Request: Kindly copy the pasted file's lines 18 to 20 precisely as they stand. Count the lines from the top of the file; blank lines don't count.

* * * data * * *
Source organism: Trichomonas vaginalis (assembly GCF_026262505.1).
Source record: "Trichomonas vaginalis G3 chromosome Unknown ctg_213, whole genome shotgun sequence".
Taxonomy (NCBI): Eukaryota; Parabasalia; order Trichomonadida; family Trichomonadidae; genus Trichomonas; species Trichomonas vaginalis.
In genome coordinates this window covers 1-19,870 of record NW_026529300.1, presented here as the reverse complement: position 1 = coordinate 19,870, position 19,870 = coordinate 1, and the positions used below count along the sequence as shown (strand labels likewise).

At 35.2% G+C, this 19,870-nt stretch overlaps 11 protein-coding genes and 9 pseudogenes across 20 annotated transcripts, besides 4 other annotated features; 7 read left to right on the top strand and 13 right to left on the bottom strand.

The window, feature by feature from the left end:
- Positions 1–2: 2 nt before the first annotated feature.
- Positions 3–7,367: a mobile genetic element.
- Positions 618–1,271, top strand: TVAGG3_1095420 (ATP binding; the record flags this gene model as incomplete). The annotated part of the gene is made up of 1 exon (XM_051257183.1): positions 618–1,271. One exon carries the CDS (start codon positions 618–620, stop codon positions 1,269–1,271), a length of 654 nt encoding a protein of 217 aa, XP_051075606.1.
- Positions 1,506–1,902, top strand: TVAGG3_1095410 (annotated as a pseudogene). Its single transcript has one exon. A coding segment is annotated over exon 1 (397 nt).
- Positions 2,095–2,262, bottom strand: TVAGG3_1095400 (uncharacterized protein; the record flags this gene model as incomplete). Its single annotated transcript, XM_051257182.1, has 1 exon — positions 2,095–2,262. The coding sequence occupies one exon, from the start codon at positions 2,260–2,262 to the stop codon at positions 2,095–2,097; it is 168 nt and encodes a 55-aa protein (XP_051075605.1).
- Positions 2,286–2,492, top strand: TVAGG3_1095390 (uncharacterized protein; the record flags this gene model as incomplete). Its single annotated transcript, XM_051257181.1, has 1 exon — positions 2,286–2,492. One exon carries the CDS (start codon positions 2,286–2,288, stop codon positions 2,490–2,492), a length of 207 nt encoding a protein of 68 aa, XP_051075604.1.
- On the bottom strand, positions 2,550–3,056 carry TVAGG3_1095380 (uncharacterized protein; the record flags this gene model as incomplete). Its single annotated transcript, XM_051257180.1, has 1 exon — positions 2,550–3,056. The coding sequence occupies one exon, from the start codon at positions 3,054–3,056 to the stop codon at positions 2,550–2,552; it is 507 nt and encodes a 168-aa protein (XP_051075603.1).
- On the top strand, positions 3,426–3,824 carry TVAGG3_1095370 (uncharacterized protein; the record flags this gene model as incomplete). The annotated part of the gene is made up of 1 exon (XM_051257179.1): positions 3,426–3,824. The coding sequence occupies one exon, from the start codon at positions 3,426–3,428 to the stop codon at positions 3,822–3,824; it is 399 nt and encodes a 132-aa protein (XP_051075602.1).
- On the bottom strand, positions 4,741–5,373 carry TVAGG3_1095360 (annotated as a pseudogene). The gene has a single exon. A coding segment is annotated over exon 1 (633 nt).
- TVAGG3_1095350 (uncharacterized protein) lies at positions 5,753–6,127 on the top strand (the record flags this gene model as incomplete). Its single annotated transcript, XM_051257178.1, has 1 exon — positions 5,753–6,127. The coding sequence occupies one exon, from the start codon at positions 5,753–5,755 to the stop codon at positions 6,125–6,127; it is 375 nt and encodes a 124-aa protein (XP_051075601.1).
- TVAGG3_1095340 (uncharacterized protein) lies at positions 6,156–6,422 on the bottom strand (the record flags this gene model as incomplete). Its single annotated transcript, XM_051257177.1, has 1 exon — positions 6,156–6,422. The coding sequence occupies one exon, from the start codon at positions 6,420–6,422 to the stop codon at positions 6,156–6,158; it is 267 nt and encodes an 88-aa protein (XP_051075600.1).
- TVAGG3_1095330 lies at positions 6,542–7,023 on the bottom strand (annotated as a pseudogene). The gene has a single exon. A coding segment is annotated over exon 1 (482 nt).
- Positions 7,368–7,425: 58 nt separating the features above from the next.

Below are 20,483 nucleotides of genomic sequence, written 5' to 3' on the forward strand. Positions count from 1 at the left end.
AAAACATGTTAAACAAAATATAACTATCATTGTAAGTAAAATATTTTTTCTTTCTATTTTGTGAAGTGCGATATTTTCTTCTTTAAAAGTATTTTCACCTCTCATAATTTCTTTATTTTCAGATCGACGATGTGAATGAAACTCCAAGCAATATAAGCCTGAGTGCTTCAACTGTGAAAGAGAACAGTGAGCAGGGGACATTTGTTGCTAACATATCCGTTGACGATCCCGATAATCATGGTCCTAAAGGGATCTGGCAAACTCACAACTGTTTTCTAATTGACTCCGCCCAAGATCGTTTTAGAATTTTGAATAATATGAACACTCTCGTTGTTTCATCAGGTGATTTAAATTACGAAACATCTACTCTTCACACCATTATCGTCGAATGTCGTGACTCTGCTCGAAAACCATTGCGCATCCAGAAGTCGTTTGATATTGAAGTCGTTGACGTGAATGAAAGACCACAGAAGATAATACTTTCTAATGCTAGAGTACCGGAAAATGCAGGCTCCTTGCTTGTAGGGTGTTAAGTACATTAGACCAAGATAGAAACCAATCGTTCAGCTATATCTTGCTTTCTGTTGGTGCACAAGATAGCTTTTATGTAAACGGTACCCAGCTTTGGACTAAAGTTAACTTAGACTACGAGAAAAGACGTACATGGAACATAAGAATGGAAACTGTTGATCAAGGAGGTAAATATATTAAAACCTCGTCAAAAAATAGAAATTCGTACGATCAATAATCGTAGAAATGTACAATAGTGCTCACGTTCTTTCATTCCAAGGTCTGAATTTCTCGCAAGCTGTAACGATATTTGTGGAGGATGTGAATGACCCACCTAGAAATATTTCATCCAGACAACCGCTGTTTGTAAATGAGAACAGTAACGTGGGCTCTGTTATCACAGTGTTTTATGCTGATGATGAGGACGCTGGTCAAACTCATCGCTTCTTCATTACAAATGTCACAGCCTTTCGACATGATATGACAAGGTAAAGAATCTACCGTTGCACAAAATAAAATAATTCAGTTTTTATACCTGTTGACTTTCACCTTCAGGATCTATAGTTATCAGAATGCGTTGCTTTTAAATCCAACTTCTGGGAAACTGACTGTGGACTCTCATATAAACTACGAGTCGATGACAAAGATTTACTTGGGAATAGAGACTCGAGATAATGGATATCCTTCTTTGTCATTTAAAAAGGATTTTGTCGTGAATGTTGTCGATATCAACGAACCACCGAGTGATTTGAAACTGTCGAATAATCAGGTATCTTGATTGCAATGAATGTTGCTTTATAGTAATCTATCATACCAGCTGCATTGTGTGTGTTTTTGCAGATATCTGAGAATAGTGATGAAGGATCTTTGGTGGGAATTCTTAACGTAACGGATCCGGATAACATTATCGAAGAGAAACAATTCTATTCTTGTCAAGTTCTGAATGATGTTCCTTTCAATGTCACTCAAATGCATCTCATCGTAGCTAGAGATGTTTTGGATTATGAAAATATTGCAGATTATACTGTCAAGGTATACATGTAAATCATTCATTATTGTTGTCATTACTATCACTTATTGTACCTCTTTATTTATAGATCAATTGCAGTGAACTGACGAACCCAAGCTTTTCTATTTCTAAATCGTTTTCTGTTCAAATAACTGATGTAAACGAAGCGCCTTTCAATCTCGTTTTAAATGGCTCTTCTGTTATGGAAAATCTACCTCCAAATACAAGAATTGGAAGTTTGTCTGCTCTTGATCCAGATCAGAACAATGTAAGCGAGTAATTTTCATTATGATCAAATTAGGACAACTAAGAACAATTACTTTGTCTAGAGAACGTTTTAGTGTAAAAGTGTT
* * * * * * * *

- TVAGG3_1095330 lies at positions 6,542–7,023 on the bottom strand (annotated as a pseudogene). The gene has a single exon. A coding segment is annotated over exon 1 (482 nt).
- Positions 7,368–7,425: 58 nt separating the features above from the next.

Below are 20,483 nucleotides of genomic sequence, written 5' to 3' on the forward strand. Positions count from 1 at the left end.